Let us fight terror without inflicting it on others

Imad Hamad

The Chattanooga terrorist attack came as a reminder of the threat that the U.S. faces and the pressures that the Muslim-American community feels after each incident of this nature occurs.

While we cannot plan for a 100 percent terror or violence free world, we can plan how to react to such incidents. Our national reaction to such incidents can be counterproductive if we pretend as if the acts of single individual is somehow attributable to a whole demographic group.

The aim of these crimes against humanity is to divide us. It is the unfortunate reality of our times that we must realize we cannot be 100 percent safe. There are people in every society who are willing to do bad things for different excuses and pretexts. However, acts of terror, hate and violence and other evil recognize no boundaries, social group or faith group. Any act of terror or hate is condemned, regardless of the identity of the perpetrator and the identity of the victim.

Being a minority, Muslim-Americans are often portrayed in a negative light each time a Muslim-American or any Muslim around the world commits an act of violence under whatever pretext.

Perpetrators' claims to be inspired by religion feed into an irrational fear and painting a whole community with a broad brush. Unlike any other group in the America, Muslim-Americans are treated as if they are responsible for the act and are qualified to comment on it, even though they have never met the perpetrator. Muslims are treated as if they are a small group, when they number more than a billion globally and several million in the U.S. The killing we witness in the name of religion or some other ideology should not be justification to put the whole religion in a negative light. Time is due to recognize that race or faith is not a factor in committing such horrific crimes against humanity.

The perpetrator of the Chattanooga attack, whether you call it a terrorist or a criminal attack or a tragedy committed by mentally ill person, is not act in the manner of a good Muslim or a good human being. Regardless of his motivation, the responsibility of the act is his not Islam’s or that of Muslims. There are reports that the perpetrator was struggling with mental illness and drug abuse. That he had such problems should not put mentally ill Americans, who are in the millions, in a bad light. The overwhelming majority of them do not commit crimes either.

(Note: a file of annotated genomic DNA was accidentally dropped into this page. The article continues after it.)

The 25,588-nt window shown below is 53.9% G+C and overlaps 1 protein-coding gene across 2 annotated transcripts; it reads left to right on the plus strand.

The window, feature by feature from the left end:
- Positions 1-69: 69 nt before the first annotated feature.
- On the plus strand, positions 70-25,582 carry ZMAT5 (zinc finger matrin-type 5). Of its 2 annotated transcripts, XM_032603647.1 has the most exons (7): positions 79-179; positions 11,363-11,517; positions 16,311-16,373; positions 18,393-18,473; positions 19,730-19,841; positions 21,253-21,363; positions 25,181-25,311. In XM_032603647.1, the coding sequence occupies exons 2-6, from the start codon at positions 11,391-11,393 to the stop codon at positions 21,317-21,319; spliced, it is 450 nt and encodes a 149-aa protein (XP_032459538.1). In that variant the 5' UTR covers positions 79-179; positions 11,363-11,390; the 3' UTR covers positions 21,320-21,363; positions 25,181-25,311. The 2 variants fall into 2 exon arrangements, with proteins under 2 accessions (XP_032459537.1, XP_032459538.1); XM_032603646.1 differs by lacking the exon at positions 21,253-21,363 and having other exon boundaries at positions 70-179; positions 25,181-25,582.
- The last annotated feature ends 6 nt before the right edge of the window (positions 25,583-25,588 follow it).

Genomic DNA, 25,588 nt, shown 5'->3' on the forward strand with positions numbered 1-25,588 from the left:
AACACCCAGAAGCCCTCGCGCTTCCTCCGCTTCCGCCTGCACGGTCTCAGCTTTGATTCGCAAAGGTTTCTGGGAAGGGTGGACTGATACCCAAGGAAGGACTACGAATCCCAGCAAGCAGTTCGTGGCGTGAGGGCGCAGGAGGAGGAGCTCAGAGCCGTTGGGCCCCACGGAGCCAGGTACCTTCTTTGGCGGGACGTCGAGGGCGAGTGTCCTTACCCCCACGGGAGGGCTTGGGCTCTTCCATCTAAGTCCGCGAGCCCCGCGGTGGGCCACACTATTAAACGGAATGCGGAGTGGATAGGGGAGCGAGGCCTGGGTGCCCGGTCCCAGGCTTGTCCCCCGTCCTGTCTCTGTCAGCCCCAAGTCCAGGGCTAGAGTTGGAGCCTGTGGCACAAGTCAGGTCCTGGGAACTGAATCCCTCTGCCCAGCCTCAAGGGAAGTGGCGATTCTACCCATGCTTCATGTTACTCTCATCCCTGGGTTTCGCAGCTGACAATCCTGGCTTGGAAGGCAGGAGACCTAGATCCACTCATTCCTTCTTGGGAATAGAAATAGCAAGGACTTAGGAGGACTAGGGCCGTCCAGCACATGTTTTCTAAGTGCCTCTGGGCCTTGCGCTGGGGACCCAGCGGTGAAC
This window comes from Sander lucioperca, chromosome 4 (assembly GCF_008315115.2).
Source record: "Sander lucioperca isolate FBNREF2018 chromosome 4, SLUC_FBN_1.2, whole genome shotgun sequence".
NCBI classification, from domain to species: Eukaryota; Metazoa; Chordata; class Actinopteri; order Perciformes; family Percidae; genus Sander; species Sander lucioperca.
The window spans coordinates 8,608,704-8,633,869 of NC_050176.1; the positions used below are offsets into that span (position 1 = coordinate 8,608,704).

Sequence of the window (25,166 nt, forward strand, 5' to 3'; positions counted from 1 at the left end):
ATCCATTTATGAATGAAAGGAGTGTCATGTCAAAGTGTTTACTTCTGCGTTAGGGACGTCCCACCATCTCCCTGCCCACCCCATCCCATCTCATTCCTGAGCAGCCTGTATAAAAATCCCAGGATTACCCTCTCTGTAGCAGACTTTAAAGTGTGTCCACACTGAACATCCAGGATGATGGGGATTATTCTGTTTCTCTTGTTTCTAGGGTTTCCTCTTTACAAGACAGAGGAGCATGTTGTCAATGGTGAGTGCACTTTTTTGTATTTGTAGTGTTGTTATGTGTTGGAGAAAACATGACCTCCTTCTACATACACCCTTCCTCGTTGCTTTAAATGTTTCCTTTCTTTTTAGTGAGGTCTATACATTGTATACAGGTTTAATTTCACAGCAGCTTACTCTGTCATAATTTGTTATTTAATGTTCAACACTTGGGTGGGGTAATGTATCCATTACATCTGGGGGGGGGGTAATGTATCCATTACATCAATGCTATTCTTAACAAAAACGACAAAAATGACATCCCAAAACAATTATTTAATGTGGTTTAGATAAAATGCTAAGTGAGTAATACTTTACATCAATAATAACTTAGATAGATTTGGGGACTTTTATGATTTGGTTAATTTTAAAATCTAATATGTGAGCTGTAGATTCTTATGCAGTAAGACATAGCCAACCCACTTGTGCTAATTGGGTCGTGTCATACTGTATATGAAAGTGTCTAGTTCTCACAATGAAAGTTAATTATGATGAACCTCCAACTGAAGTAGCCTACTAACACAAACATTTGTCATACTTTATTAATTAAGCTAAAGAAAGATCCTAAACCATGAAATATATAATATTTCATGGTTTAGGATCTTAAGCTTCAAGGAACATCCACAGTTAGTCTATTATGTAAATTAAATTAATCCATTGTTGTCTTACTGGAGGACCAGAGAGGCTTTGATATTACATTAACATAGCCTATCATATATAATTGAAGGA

The safety and the security of our nation is our common responsibility as a people and a government. The Muslim community is a partner and not an adversary in the collective effort to safeguard the homeland. Muslim-Americans are not a perfect minority; they are regular human beings and just like any other faith group, they have bad elements and troubled members. The Muslim-American community keeps holding its breath when a violent crime occurs hoping that the perpetrator is not a Muslim for fear of the backlash. The national crime studies show that the American Muslim is largely peaceful and law abiding.

Reacting to violence with unity and respecting the human rights of all Americans is the best way to counter the rhetoric and narrative of hate and grievance that is used to radicalize the impressionable.

The challenge facing us as Americans is to remain vigilant without ignoring our commitment to civil rights and human rights of all Americans. Our country needs us to remain united to protect it.

Imad Hamad is executive director of the American Human Rights Council.